Friday, November 03, 2017 9:00 AM | Anonymous member (Administrator)

Congratulations! Now that your blood pressure has gone down from the excitement/nervousness of that positive pregnancy test and reality sets in, what’s next? If the adults in your family are all working, it’s time to look for child care! Yes, even before you tell your loved ones following that delightful first trimester, or before you go scanner happy at Tot Tank or Target for that baby registry. If you hope to keep your baby in the care of someone in our beautiful island city, or really anywhere in the Bay Area, you need to start your search as soon as the shock of a new family member wears off. Seriously.

So where do you turn? First, a quick sit down to discuss your desires for child care and (very broad) options… assuming a fairy godmother (or grandmother) isn’t going to be on child care duty every moment you need them.

What do you want your family and child to get out of their new child care setting? Super structured, or more play based? Close to home, or close to your place of employment? What’s your budget? Smaller, more intimate setting, or larger child care facility? Do you work and need child care during normal business hours, or do you only need child care for nights and weekends? Are you looking for full or part-time care? Do you have the flexibility to take off work if a sole care provider is sick? Is an outdoor play space important to you? And, a bit further down the line, but something to consider now: do you want to provide meals or have the child care provider prepare meals?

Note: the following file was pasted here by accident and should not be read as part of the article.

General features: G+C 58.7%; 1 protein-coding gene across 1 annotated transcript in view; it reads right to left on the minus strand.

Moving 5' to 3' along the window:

After answering the questions above, you may be able to eliminate or narrow down your choice to one or more of the following options:

1) Nanny or Nanny Share

2) Child Care Center

3) Family Child Care Home

4) Part-time Recreation Program (This last option is typically not an option for the littlest ones, so I won’t go into too much depth here.)